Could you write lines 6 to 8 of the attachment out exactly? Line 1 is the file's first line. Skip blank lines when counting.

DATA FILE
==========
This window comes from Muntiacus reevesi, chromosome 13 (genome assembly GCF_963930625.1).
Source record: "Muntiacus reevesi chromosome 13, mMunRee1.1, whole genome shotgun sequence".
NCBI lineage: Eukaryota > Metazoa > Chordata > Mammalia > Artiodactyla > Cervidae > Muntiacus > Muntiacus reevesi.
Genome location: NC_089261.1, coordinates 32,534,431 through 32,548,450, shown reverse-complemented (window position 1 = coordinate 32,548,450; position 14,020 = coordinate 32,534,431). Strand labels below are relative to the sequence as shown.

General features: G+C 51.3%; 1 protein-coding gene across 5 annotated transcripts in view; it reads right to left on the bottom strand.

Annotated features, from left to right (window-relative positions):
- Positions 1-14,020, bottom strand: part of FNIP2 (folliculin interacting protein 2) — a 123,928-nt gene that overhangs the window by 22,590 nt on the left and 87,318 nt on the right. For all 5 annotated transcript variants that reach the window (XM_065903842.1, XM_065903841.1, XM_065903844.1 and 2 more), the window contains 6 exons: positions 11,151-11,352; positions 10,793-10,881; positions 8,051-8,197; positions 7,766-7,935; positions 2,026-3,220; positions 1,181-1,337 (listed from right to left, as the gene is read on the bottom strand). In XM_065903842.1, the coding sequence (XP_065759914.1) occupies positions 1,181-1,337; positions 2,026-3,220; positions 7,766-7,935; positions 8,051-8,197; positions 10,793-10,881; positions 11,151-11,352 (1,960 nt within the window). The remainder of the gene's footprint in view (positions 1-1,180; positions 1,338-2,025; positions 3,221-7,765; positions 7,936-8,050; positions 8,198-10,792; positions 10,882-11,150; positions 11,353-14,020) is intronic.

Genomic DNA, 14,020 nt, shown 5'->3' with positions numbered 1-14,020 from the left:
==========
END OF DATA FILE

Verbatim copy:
Annotated features, from left to right (window-relative positions):
- Positions 1-14,020, bottom strand: part of FNIP2 (folliculin interacting protein 2) — a 123,928-nt gene that overhangs the window by 22,590 nt on the left and 87,318 nt on the right. For all 5 annotated transcript variants that reach the window (XM_065903842.1, XM_065903841.1, XM_065903844.1 and 2 more), the window contains 6 exons: positions 11,151-11,352; positions 10,793-10,881; positions 8,051-8,197; positions 7,766-7,935; positions 2,026-3,220; positions 1,181-1,337 (listed from right to left, as the gene is read on the bottom strand). In XM_065903842.1, the coding sequence (XP_065759914.1) occupies positions 1,181-1,337; positions 2,026-3,220; positions 7,766-7,935; positions 8,051-8,197; positions 10,793-10,881; positions 11,151-11,352 (1,960 nt within the window). The remainder of the gene's footprint in view (positions 1-1,180; positions 1,338-2,025; positions 3,221-7,765; positions 7,936-8,050; positions 8,198-10,792; positions 10,882-11,150; positions 11,353-14,020) is intronic.

Genomic DNA, 14,020 nt, shown 5'->3' with positions numbered 1-14,020 from the left: